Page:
SOUTH OF MARKET 1978-1986
These photographs were taken at the cusp of a remarkable transformation. Part of the South of Market District of San Francisco had been altered structurally: 5000 residents and 700 hundred businesses were displaced to make room for a new convention center. An even larger part of the transformation of South of Market would be the restructuring of the use of existing space. As light industry moved out, artists moved into the warehouses. As families with children migrated to the suburbs, the gay community moved into the wood framed apartments that lined the alleyways. Urban flight in the 1950s was in motion across the country. In response to this exodus redevelopment projects became a common sight in abandoned and blighted inner city neighborhoods during the 1960s and 1970s.
I moved to the South of Market in 1978, as the first posts were being poured for San Francisco’s redevelopment project now known as the Moscone Center. I began to ask who had lived and worked in this ten-block area that had been clear cut and was now a massive hole in the ground? How would this new development affect the lives of my neighbors who had lived South of Market for many years? These photographs and the accompanying interviews were my way of giving a voice to those who remained at the edges of the site, but were about to be immeasurably impacted by rising rents brought on by the arrival of the conventioneers.
Looking out on the city more than 35 years later, the multiple forces that shape urban ecology can be clearly traced. The impact of the 1991 earthquake, the dotcom boom, bust and rebirth as well as revised approaches to urban planning may have slowed the original intentions of the “ City Fathers” of the 1950s, but as the South of Market skyline begins to bulge with new buildings it is clear that the final phase of the redevelopment plan is firmly in place. Few of the earlier renters still live in SoMa. A formerly working class neighborhood is now home to some of the wealthiest San Franciscans.
There is a great economic vitality here that was not present in the waning days of industrialism. The tech industry is defining our sense of place while making it a challenge for those whose income is not linked to the new paradigm. As I revisit this neighborhood with my camera, I can see the future I had only vaguely imagined in the 1980s. Though I am occasionally delighted and often stunned, I acknowledge that cities change. These recent photographs begin to examine, and perhaps question, the form that this change is taking.
NEW YORK CITY: 1984-1987
Throughout the 1980’s I made many trips to New York City. Having grown upon a tidy street in the young suburbs of Los Angeles, I longed for the unexpected, haphazard encounters Manhattan had to offer.
I traveled with my twin lens Rollieflex, a camera that allowed me to make photographs unannounced. I spent my days trolling the streets, delighting in the close contact I had with strangers. I brought these stolen observations back to California, printed them and put them in a box on the shelf.
Twenty-five years later, as I revisit these images, I see that they allow me to travel once again, now back to another era. These split seconds silently frame my view of the past, a past full of incidental moments that combined together form a very personal record of a shared memory.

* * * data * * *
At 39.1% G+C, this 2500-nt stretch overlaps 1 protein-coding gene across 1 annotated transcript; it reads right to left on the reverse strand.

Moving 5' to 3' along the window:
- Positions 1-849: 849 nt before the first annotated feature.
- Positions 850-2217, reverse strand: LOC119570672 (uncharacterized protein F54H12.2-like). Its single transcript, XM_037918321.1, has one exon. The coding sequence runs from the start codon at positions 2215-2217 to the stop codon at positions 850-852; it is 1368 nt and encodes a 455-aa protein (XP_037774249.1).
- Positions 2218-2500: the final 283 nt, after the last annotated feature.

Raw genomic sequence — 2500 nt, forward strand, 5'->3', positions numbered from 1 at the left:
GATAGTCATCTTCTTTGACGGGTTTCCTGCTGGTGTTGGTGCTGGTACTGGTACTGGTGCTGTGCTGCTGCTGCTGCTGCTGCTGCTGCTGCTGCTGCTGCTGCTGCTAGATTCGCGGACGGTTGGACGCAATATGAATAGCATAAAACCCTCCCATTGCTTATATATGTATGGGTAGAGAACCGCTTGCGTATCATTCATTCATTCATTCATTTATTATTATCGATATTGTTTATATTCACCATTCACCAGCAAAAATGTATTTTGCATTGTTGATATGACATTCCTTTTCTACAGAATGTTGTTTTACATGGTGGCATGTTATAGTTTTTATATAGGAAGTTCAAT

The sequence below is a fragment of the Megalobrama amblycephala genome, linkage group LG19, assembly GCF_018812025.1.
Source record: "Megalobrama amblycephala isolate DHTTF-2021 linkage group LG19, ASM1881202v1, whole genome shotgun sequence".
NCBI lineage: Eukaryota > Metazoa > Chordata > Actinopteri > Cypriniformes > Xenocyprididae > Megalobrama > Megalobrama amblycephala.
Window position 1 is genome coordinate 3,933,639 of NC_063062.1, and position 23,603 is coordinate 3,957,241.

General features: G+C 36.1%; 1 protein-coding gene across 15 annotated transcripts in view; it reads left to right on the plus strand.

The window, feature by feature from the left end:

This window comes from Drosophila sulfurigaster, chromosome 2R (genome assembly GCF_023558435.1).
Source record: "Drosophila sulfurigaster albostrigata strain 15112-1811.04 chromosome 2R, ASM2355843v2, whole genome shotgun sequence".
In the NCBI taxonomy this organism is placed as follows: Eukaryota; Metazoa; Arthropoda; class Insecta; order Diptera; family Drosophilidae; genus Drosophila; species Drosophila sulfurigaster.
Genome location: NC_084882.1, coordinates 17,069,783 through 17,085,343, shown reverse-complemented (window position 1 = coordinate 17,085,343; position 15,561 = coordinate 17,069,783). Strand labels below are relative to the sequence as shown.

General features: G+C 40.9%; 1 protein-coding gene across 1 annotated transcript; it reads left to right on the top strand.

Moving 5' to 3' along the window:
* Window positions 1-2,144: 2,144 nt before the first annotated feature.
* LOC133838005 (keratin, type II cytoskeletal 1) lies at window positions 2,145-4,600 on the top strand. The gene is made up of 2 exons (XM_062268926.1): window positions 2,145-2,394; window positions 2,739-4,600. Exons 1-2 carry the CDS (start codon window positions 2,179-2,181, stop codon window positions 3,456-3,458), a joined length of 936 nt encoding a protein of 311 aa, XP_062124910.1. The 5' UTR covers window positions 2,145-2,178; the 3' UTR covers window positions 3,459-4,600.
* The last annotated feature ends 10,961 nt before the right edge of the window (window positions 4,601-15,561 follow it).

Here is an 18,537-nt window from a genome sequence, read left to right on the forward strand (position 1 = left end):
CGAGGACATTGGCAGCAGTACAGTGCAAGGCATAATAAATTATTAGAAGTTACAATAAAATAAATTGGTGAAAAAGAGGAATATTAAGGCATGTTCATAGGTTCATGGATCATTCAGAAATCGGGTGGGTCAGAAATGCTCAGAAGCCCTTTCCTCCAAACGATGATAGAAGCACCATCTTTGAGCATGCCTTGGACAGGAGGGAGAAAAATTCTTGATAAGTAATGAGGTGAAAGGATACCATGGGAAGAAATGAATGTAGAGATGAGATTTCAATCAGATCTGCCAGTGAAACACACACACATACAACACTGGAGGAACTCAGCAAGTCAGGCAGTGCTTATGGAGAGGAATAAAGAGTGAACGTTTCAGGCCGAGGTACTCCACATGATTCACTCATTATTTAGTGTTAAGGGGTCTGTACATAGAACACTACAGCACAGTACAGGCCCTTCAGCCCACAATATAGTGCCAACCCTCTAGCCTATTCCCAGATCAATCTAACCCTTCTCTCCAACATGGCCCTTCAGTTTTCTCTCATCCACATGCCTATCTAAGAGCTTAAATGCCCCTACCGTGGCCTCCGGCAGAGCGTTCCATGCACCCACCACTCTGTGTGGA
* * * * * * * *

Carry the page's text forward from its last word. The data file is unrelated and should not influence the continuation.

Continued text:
More images from this series can be seen upon request.
Men in starched uniforms sprint to attention at the slightest hint of need, a fleeting glance of interest. Doors swing open effortlessly in anticipation of my arrival. Would I like to enter this hardware store, that workout studio, this private automobile?
As dark falls in the neighborhoods, guards chat among themselves, circling coal fires to warm their hands. On bone chill nights they sit in thin wooden sheds with small heaters glowing orange. From my upstairs bedroom, at one a.m., I hear a whistle, then another and another, as a message is passed from man to man. “ We are here, we are here, we are here.”
In the morning the day guard arrives to the house on his bicycle and brushes his teeth with water from the garden hose. A cup of hot tea, the newspaper near by, he settles in. He has been a guard at this address for 29 years and before him, his father worked for the same family. Soon this home will be demolished and replaced with a five-story condominium. Will a video camera be hooked to the front gate to keep watch?
These photographs, made in and around New Delhi, are an investigation into a place where the past collides with the future daily. As globalized commerce and technology enter the equation, a long established workforce will be endangered. The guards represent only one of many intricate social systems that are being dismantled to make room for the new economy.
More images from this series can be seen upon request.
BEIJING AND ZHENGZHOU
In the 2010 book, Country Driving: A Journey Through China from Farm to Factory, Peter Hessler states that in the past two decades nearly ten percent of the nation’s billion-plus people have moved from rural areas to cities and factory zones. My photographs of the people behind these numbers give a face to the statistical tsunami pouring into the daily press. By juxtaposing images of middle-aged men and women, children of the 1960-1970 Cultural Revolution, with the newly minted youth culture, we can better sense the dramatic shift that is underway. In this selection I have focused on images of women. More chapters are in the making.
The moment when strangers on the street are willing to proudly offer themselves to the lens of a foreigner may not last long. At what point with the transformation of the culture be so complete we will no longer recognize the concept of foreign?